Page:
A Random File of Advice: 12 Quick Treats

I found a text file on my computer, nearly four years old. I don’t know how it came about and what it was originally for, but it seems like a random scratchpad of advice.

Rather than waste it, here is that list of 12 snippets in case any might help inspire you today.


1

It doesn’t matter how many people think you’re awesome; that doesn’t make you right.

2

Spend time with positive people.

I’d rather spend time with a bunch of positive people who are challenging me, than be with a bunch of negative people who think I’m right.

3

Work with others who do the things you don’t.

Can’t be bothered? Don’t have the time? Need to use a skill quickly? Then get someone else on the case!

4

Don’t give up too soon. Don’t be too stubborn to stop.

5

Love your neighbour as yourself. The golden rule.

6

Forget stardom and pulling power.

Give people their dues, no matter where they stand in the pecking order. And don’t feel starstruck when you get to engage with someone ‘at the top’. We’re all human beings.

7

Stop swimming in your success. Build upon it instead.

8

Be reasonable while you’re ruthless.

Much of the world appears to be made in such a way that you have to grab stuff or lose out. That doesn’t mean you have to leave everyone else in the dark, or grab from them out of spite.

9

Balance doesn’t mean 50/50. A work/life balance is not about equal shares of both. It means finding relaxed contentedness in all that you do.

10

Share the kudos.

Because without the help of others, you’d be nowhere. You get to awesome through more than yourself.

The idea may be yours, you may have put in the hours, and you may have fought while those around you called you crazy. After all that, it still takes help and support from others. Reach out and recognise who helps you get there, past, present and future. Nothing happens in isolation.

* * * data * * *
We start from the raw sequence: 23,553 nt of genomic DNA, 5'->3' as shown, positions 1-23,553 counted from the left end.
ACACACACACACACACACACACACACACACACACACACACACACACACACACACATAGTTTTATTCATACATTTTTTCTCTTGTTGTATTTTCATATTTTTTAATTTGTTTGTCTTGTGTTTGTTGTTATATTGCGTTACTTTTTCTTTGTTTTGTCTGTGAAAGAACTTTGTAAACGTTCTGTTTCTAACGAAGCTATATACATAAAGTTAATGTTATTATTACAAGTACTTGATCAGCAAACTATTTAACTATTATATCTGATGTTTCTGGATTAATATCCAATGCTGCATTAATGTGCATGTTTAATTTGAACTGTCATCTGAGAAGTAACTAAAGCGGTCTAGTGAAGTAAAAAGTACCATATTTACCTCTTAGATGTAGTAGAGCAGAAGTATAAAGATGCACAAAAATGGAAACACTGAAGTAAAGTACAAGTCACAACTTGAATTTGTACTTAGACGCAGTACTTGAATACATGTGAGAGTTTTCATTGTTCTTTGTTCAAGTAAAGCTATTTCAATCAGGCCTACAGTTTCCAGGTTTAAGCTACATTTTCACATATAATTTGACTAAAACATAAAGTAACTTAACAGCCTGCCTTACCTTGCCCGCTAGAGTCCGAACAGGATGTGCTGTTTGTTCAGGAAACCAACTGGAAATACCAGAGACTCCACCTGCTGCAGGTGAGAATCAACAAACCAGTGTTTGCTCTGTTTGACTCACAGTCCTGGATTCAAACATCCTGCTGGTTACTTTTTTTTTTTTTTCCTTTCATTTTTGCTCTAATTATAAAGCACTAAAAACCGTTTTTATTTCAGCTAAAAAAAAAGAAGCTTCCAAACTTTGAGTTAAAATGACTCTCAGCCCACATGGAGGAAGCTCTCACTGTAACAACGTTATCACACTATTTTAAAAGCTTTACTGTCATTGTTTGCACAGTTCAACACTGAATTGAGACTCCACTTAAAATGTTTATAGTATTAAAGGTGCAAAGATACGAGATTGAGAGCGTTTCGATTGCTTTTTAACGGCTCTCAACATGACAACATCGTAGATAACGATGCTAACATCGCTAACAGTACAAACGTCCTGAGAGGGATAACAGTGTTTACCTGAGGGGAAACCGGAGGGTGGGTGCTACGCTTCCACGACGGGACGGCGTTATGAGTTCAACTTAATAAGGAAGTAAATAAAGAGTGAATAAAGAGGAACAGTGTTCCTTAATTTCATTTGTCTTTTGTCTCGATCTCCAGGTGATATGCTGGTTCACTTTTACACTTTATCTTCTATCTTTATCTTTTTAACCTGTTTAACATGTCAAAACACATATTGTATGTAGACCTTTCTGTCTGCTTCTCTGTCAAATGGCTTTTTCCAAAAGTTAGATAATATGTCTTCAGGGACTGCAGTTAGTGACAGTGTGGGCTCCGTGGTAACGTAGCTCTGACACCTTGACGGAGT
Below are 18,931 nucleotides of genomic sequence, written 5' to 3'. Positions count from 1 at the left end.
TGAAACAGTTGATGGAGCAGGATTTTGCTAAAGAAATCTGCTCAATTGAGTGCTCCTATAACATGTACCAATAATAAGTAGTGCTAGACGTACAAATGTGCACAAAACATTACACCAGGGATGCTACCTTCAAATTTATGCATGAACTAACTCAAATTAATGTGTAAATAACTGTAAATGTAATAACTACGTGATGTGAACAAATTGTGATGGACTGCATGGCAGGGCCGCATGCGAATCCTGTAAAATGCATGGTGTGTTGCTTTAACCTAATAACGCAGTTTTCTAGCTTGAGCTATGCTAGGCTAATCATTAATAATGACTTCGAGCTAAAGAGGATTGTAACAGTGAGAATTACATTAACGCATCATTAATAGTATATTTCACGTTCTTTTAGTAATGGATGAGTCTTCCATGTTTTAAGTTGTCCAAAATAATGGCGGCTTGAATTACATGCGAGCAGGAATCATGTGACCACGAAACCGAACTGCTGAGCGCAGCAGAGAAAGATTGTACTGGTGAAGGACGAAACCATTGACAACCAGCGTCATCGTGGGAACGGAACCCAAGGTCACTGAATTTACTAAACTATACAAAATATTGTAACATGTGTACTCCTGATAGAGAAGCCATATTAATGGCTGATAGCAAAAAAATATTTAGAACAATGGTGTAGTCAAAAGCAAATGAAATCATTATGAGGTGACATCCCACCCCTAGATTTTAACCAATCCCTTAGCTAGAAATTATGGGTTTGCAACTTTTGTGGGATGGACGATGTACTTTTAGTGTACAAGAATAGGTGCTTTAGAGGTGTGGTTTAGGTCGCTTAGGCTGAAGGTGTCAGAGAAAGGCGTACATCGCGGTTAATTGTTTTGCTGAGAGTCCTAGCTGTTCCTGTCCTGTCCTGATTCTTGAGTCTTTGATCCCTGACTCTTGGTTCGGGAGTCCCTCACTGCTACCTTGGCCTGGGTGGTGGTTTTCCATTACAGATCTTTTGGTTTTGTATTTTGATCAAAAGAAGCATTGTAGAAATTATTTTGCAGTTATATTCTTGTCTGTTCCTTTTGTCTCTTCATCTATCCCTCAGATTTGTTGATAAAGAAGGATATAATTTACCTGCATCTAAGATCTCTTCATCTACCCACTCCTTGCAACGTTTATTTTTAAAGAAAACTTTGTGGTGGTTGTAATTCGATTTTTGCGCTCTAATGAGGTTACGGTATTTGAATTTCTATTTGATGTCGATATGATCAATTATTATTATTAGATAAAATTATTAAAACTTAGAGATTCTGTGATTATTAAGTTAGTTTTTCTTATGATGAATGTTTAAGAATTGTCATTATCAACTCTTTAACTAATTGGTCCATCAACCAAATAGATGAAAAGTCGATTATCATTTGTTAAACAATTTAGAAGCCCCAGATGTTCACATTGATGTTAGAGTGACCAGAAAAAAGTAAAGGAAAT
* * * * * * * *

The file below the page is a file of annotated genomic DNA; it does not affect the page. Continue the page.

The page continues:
11

Look to the future, but don’t sweat on it and don’t be too blinkered. So much in life happens out of the blue.

Prepare for a future you’d like, and don’t panic if that path changes a million times. Embracing the change is difficult, but so rewarding.

12

Saying no is just as important as saying yes.

Bonus tip

Keep learning. Don’t feel embarrassed when you don’t know something.

My son asks me questions I don’t know the answer to, so I look the answers up with him. Then we both know. Like the time he asked me what the little crane was that lifts up people so they can reach things like streetlights.

I didn’t know, so I looked it up. This ‘people crane’ is actually called a cherry picker. That may have been obvious to everyone but me, I don’t know, but I’m not embarrassed about my ignorance. I’d be more embarrassed if I didn’t try to learn more when I got the chance…

You have to own your ignorance to grow your knowledge.

I didn’t know that this person-carrying device is called a ‘cherry picker’. I found out when my son asked for its name.

Have you ever found something you had written and had no memory of how it came about?

[A version of this piece is also available in audio form on Spoken.]

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